We are all inhabitants of our world and our culture. We are all—myself included—taking a huge number of things for granted without ever giving them a second thought, rarely realising that the world could perhaps be quite different from the way it is.
What would the world look like if money worked entirely differently? What would a modern society look like without nation states? What would need to change to abolish poverty or provide truly equal opportunity? We simply don’t know.
Most of us are distrustful of even asking those questions, and with good reason. The answers we tend to come up with are often riddled with gross defects. Anarchism turns violent or vulnerable. Communism turns toxic. The Islamic State is harsh and sterile. Attempting to answer these questions usually lead us to grief.
Combined with that, we suffer from what C.S. Lewis called “chronological snobbery“: the tendency to think that because we are at a historical peak in terms of scientific development and wealth, we’re a pinnacle in every single way; and moreover, that history is ever going to move forward. Both of these ideas are dangerous nonsense.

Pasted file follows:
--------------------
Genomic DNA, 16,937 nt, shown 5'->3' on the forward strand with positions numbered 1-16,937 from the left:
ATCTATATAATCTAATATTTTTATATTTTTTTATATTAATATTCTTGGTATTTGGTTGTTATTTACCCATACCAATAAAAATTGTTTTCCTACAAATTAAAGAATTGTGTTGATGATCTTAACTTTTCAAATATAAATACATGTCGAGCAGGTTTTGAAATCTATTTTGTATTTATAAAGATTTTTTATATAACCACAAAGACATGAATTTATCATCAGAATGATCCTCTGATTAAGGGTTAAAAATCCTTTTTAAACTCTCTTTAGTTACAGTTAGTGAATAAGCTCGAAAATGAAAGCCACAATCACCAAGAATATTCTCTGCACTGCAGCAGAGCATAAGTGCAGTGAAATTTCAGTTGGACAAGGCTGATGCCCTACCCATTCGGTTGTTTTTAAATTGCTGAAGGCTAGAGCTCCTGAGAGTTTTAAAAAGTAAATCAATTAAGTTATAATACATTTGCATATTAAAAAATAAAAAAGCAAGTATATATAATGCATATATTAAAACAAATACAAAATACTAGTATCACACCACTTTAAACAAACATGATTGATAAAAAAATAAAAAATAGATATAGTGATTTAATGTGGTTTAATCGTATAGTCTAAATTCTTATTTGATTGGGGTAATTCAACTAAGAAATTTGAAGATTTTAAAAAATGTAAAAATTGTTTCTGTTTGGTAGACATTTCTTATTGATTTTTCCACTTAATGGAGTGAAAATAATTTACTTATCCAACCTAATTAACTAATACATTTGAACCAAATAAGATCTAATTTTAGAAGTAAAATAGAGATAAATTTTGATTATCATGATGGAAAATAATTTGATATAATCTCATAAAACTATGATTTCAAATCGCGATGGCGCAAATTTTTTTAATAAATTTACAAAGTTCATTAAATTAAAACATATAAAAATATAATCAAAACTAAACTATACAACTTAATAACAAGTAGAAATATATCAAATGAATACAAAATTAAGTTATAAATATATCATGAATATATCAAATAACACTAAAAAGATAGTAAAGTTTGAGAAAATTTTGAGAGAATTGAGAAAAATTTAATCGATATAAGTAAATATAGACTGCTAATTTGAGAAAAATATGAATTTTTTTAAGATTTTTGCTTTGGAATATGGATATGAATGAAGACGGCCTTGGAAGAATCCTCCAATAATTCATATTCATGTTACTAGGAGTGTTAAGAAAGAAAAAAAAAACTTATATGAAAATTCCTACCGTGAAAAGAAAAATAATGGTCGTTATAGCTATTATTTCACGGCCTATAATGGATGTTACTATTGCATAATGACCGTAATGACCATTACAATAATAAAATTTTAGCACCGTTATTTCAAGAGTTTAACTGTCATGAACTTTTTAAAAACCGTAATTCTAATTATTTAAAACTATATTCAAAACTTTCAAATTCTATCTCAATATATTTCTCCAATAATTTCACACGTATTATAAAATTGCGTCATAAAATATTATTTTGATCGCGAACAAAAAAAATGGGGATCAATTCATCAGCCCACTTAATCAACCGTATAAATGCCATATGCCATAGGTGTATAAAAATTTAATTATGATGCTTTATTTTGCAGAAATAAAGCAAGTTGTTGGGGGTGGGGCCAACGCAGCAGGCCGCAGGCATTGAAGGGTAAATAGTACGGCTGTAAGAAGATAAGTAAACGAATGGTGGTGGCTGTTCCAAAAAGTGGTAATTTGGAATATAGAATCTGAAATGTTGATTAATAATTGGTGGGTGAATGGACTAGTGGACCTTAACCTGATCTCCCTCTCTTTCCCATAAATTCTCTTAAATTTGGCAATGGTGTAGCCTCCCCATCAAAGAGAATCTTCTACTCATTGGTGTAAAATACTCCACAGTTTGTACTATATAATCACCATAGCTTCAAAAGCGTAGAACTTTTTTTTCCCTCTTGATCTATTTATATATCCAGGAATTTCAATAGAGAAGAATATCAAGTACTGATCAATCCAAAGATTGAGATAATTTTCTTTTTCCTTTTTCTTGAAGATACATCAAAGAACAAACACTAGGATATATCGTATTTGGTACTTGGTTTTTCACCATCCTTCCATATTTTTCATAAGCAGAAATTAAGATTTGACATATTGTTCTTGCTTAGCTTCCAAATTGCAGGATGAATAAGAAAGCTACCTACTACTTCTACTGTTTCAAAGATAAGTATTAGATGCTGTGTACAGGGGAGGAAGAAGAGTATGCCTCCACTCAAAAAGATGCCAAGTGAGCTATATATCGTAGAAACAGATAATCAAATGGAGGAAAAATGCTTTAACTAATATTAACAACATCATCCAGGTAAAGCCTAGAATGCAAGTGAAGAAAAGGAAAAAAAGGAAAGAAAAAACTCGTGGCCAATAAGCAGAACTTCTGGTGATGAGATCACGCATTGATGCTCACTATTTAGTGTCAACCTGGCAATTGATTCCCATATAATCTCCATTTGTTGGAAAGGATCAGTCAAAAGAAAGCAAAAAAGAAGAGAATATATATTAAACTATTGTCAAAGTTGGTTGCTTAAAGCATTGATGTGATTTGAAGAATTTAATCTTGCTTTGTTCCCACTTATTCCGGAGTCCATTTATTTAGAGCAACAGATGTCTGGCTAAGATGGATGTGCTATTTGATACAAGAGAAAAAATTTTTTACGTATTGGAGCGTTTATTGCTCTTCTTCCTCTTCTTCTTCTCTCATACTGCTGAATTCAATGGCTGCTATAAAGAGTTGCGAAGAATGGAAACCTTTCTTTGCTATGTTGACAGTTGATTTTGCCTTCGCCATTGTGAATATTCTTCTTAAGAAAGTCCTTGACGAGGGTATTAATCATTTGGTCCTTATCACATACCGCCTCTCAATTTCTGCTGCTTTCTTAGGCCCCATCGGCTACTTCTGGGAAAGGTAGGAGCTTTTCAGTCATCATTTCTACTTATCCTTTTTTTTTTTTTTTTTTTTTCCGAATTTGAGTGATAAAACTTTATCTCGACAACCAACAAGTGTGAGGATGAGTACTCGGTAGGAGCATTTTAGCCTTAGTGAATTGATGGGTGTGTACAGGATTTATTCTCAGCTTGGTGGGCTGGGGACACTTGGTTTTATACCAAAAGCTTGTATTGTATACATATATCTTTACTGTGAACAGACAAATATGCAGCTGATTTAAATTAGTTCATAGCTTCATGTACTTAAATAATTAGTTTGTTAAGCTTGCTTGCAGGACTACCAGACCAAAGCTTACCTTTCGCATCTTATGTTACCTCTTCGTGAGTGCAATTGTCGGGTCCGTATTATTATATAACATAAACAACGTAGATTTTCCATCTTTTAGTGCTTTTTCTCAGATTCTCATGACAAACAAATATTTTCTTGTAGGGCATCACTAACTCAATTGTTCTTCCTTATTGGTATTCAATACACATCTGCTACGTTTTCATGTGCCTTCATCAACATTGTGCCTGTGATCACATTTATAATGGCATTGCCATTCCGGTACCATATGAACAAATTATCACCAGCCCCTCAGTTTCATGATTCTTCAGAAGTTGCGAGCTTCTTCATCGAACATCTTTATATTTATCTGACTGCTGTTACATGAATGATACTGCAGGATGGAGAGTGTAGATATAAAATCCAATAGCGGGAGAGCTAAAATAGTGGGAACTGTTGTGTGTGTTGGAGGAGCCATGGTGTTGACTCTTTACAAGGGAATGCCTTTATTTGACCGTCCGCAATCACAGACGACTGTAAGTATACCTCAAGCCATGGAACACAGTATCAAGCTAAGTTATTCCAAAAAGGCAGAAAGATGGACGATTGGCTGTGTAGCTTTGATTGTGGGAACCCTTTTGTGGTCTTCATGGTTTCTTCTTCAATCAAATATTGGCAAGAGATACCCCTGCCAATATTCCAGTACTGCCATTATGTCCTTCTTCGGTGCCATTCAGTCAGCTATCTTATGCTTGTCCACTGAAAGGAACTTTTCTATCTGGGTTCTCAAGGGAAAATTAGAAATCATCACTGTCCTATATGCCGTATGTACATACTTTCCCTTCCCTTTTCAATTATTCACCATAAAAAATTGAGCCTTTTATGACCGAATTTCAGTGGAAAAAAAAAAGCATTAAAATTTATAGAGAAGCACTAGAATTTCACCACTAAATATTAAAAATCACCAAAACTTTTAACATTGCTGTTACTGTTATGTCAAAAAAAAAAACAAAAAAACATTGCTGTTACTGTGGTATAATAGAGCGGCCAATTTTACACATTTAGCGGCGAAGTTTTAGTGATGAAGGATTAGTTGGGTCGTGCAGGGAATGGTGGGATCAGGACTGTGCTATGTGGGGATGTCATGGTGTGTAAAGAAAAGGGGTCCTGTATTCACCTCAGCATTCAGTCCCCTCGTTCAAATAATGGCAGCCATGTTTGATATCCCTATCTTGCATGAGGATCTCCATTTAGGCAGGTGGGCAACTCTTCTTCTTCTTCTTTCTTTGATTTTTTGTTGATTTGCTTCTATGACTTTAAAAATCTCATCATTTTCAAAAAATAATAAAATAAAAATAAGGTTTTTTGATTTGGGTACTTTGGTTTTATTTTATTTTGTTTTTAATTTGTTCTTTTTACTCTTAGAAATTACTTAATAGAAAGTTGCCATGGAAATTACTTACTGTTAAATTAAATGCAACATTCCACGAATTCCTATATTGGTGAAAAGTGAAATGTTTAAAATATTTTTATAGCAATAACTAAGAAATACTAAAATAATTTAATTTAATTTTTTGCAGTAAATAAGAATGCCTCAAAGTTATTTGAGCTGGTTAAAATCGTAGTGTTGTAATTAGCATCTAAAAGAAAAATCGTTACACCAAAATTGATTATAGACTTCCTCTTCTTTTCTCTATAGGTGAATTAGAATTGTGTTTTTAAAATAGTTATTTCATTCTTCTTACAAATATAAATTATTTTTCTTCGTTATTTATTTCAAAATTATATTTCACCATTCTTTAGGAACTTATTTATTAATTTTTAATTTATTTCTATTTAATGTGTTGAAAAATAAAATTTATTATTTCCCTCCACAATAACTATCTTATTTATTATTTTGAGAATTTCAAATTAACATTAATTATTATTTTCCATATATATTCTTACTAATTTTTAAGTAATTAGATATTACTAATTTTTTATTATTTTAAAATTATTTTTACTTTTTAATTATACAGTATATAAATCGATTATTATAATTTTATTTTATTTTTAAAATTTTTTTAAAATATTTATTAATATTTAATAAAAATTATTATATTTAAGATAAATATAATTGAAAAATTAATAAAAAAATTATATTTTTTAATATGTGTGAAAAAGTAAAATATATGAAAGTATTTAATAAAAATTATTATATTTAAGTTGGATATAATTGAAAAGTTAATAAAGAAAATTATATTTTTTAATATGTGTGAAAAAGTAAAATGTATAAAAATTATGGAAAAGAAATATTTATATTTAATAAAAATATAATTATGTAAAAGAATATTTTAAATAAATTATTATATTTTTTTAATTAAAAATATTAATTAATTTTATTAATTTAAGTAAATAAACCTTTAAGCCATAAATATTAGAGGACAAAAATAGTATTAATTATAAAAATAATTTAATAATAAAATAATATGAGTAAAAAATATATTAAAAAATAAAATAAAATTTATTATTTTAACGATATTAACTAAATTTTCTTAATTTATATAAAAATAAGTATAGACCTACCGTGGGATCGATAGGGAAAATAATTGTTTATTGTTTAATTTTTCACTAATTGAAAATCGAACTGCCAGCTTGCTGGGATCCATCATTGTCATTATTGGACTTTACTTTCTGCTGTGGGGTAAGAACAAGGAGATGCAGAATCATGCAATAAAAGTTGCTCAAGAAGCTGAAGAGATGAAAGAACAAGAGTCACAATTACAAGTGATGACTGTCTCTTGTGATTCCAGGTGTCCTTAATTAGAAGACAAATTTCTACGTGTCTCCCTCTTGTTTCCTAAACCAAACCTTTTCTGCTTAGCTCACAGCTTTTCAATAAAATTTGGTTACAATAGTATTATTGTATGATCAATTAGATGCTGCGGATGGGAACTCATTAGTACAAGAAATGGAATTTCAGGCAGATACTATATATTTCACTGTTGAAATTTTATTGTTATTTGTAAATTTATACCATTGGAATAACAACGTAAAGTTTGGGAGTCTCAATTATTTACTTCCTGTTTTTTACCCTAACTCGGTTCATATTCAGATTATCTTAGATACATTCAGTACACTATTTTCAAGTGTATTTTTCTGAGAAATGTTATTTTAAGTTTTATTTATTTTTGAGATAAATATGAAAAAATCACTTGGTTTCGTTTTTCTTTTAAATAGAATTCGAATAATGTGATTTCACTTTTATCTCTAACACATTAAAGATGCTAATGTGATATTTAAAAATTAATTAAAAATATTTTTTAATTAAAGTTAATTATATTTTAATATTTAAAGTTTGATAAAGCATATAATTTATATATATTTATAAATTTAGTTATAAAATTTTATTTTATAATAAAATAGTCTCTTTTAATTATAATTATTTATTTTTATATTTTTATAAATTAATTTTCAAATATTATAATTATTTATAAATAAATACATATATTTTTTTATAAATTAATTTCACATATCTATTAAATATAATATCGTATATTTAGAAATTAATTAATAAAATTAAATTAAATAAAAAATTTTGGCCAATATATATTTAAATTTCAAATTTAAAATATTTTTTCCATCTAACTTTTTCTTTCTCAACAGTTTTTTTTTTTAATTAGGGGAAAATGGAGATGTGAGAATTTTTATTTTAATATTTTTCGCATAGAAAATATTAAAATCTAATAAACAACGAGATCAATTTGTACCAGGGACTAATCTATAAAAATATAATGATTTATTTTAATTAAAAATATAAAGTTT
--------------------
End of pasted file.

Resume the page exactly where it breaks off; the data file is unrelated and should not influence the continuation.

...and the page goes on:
Every age has its own outlook. It is especially good at seeing certain truths and especially liable to make certain mistakes.C.S. Lewis
Imagining a truly different world is surprisingly hard. Without even realising it we almost always think in terms of the things we know, but then a bit different. A bit better, maybe.
Imagination falling short
Take this example by a 1949 Russian illustrator trying to imagine what the city of the future would look like. We see an enormous flying boat that can carry cars as well as passengers. We are the proletariat benefiting from the massive infrastructure and industry that would flourish under the hammer and sickle. In his view, the future was going to be the best that communism had to offer, but then bigger and better.
For comparison, this is what a British illustrator from the same era made of the future. Eventually, everybody would buy one of those newfangled helicopters to commute to work or go shopping. But isn’t it interesting that the illustrator did not seem to expect much change in gender roles or the way we dress? Those low walls on the roof would not win any health and safety prizes, either.
The recipe is once again similar. Take the optimism of the postwar economic recovery and the ideal of mass production and make it bigger and better.
And no one does big better than our American friends. A futuristic city with tall, brightly lit towers; so far, so realistic. A road that emits light, making street lighting superfluous: not a bad stab. But also an awkward-looking steering wheel; a 1950s radio that doesn’t look very digital ready; and a somewhat random oscilloscope-like instrument that sits where the car management and navigation systems are supposed to go.
On one hand, the future in these illustrations is vastly over-sold with unlimited resources, few conflicts and helicopters for everyone.